As immigrants from Egypt, “Aladdin” star Mena Massoud’s parents worked hard to establish themselves in any job they could get when they first moved the family to Markham, Ont.
His father, a satellite engineer in Cairo, first delivered pizzas in their new home city, then worked in a VHS factory and eventually managed a refurbishment centre for Rogers. His mother worked in a coffee shop.
They put in long hours on the job but when they got home, the whole family came together to relax in the kitchen and savour the aroma of his mom’s dishes: the fried onions and tomato sauce in her koshari; the cabbage of her mahashi; the eggplant in the moussaka.
“Our life at home very much revolved around food, and very much revolved around cooking,” Massoud said in an interview.
“My mom also had people over often. She was known to be one of the best cooks in our Egyptian community. So I really learned a lot from her just watching her.”
Massoud pays homage to his mother with his new cookbook, “Evolving Vegan” (Tiller Press), which has some of her traditional Egyptian, meat-free recipes as well as some of his own dishes from his plant-based diet he started in 2015.
Stemming from his Evolving Vegan company he founded in 2018, the book also has bits about his life and recipes inspired by plant-based restaurants in more than 10 cities he’s visited, including Toronto, Vancouver, San Francisco, Portland and New York.
“I wanted to show people that no matter where you travel in North America, or really the world, you can find plant-based options,” said Massoud, who also plans to create and host a travel food series stemming from “Evolving Vegan,” through his Press Play Productions.
The Los Angeles-based actor started eating a plant-based diet in 2015 after he and his two best friends/roommates in Toronto looked into the effects of animal products on health and the environment. The three encouraged each other, and Massoud began by cutting out red meat, then eggs, chicken and other animal-derived foods.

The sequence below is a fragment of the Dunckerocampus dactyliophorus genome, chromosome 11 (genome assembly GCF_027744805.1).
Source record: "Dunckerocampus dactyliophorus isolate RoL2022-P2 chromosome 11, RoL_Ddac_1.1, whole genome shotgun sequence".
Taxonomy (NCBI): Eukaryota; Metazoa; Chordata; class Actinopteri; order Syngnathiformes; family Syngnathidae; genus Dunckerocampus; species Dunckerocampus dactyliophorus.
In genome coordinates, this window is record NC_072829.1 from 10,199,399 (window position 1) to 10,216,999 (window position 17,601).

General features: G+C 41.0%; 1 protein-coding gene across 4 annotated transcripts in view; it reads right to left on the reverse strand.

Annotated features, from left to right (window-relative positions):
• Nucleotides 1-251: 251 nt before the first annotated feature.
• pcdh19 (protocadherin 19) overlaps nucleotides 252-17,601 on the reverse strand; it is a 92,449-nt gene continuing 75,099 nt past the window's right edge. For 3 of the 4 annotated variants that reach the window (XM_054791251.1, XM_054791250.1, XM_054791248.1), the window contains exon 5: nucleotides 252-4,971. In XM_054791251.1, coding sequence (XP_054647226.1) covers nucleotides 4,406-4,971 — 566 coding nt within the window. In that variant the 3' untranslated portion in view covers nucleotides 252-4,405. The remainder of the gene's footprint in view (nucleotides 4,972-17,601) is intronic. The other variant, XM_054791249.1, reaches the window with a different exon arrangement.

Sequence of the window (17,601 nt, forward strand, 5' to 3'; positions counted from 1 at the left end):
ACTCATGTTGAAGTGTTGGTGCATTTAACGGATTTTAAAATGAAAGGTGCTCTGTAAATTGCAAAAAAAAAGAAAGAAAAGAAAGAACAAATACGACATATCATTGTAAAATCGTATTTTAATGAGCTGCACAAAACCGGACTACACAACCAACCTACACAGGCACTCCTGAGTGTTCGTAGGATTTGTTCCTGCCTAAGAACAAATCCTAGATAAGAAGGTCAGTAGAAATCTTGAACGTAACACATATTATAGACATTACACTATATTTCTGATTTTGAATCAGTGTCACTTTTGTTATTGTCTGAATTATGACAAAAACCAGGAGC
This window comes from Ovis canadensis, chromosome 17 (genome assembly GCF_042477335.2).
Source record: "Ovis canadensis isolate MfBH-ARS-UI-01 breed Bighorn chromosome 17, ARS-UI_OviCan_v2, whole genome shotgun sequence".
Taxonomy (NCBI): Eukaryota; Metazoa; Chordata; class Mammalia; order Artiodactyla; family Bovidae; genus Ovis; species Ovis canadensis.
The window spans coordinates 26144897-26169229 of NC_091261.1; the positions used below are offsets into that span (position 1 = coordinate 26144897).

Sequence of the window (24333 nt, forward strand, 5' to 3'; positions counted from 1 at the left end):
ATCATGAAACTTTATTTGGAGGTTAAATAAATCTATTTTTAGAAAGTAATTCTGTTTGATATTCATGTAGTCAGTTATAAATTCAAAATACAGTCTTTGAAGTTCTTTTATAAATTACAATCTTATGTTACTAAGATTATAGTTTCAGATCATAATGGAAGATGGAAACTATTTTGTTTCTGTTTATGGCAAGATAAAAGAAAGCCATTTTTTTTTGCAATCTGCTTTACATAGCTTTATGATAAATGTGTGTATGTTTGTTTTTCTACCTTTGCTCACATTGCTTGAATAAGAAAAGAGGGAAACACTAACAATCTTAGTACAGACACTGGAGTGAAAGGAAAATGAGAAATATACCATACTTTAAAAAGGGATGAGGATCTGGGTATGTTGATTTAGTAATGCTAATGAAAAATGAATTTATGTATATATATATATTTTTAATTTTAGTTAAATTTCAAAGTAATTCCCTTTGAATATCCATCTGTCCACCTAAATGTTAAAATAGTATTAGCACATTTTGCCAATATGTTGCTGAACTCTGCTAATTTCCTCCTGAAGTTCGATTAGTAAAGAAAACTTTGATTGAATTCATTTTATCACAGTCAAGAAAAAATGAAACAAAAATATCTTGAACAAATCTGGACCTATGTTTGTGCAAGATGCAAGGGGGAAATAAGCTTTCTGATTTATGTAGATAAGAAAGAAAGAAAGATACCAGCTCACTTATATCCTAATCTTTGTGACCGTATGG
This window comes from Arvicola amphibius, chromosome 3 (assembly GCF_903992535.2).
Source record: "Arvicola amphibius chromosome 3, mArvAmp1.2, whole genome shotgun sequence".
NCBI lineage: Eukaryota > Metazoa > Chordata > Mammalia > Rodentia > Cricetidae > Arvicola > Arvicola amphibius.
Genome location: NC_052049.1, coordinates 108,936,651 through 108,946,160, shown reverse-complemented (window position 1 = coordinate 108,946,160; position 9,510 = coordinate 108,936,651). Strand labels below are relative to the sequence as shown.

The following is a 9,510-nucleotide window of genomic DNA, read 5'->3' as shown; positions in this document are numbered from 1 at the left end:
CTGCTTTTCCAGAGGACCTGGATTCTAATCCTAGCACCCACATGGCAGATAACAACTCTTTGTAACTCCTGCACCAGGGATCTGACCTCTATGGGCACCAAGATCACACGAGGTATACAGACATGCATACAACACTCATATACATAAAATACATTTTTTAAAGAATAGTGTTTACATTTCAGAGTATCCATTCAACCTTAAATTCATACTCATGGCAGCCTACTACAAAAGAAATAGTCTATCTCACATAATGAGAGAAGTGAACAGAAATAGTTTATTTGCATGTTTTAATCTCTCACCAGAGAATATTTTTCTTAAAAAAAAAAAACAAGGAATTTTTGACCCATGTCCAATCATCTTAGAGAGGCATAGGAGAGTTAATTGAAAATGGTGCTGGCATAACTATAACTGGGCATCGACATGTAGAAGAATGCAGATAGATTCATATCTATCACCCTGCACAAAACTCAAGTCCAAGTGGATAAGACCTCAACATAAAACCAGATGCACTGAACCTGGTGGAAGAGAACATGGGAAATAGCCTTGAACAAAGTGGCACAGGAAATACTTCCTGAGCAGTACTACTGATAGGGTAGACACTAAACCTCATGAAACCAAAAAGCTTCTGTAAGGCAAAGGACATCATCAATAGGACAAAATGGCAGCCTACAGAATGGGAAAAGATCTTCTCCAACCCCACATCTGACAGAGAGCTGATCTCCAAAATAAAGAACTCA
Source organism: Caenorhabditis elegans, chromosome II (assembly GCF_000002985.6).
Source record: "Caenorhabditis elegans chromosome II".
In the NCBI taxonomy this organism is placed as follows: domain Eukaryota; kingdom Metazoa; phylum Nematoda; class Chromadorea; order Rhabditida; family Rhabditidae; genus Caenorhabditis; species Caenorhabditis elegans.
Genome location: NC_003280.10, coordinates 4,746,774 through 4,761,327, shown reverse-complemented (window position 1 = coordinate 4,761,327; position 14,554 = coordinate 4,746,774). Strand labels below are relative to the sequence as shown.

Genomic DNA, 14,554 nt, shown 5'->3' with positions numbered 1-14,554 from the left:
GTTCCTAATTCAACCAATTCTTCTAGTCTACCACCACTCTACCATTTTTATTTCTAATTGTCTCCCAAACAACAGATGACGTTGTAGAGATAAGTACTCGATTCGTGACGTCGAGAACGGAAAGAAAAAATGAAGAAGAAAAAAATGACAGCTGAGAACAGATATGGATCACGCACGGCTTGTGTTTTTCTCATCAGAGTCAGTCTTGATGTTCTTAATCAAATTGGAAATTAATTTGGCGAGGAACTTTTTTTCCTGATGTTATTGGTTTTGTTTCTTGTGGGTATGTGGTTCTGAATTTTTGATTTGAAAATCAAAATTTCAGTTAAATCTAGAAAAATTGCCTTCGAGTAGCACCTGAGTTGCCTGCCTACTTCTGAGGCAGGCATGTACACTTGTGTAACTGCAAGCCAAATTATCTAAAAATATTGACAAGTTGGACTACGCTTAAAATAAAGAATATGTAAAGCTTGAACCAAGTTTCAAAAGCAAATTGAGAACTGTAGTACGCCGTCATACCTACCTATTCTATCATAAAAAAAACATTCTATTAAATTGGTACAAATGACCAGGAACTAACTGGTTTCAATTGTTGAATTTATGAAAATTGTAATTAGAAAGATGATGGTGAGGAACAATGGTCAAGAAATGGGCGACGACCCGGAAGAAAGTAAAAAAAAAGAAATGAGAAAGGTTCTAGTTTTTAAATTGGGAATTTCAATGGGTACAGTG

“I just started noticing the effects right away,” he said. “I had more energy, I felt lighter. I was making more progress at the gym than I ever had before.”
Massoud’s family is Coptic Orthodox Christian and goes meat-free a few times a year for religious reasons, so it wasn’t too difficult for him. He’s also cognizant of his dietary needs and gets his blood tested every three to six months to make sure he’s getting enough minerals and vitamins.
But his family initially scoffed at his plant-based pursuits and didn’t take them seriously.
Massoud recalled the first Easter dinner his mom cooked after he’d cut out meat. None of her dishes suited his diet and Massoud said he would just eat rice. She thought he would cave and eat her Easter offerings once he saw them — but he didn’t.
“I sat down at the table and I just had rice, and she started crying,” he said. “She thought I was bluffing when I wasn’t, so she started crying and she was like, ‘Now there’s nothing for you to eat.'”
It wasn’t the first — nor the biggest — shock Massoud delivered to his parents with a major life decision. That time was when he told them he wanted to be an actor and not the doctor he’d been studying to be in the neuroscience program at the University of Toronto.
“I was sitting in a calculus class one day and I was like, ‘I can’t do this the rest of my life. This is not what I want to be doing,'” Massoud said, noting he’d been performing in school plays and was head of his high school improv team.
“In truth, I was doing it for my parents and my family. I wasn’t doing it for me. I never wanted to be a doctor. I always wanted to act. As an immigrant, you’re kind of taught that the arts are only a hobby, they’re not a career choice. But when I went to U of T, I had just had enough at that point and decided I was going to live out my dream and not somebody else’s.”
Massoud switched to the theatre program at Ryerson University and has since become global star, landing the lead in Disney’s 2019 live-action “Aladdin” and other credits including the Hulu series “Reprisal.”
“A theme throughout my life is I get under underestimated quite a lot,” he said with a laugh. “But that’s OK. I’m used to it now.”
With his Evolving Vegan company and its Facebook page, Massoud aims to provide a community for people to have judgment-free conversations about plant-based living.
He’s not telling people they have to give up animal products 100 per cent, he said, noting he still wears leather on red carpets sometimes.
“I know any time a celebrity goes from vegan to reverting back to eating meat, it’s like this huge moment for people like, ‘See it doesn’t work,’ but diets are ever changing and there’s no right or wrong,” Massoud said.
“You have to make the decision that’s right for you. But that’s the point of Evolving Vegan. There’s no right or wrong, there’s no this or that. You can fall in the middle somewhere. And whatever you feel like is the best for your body is what you should be doing.”
Victoria Ahearn, The Canadian Press
© The Canadian Press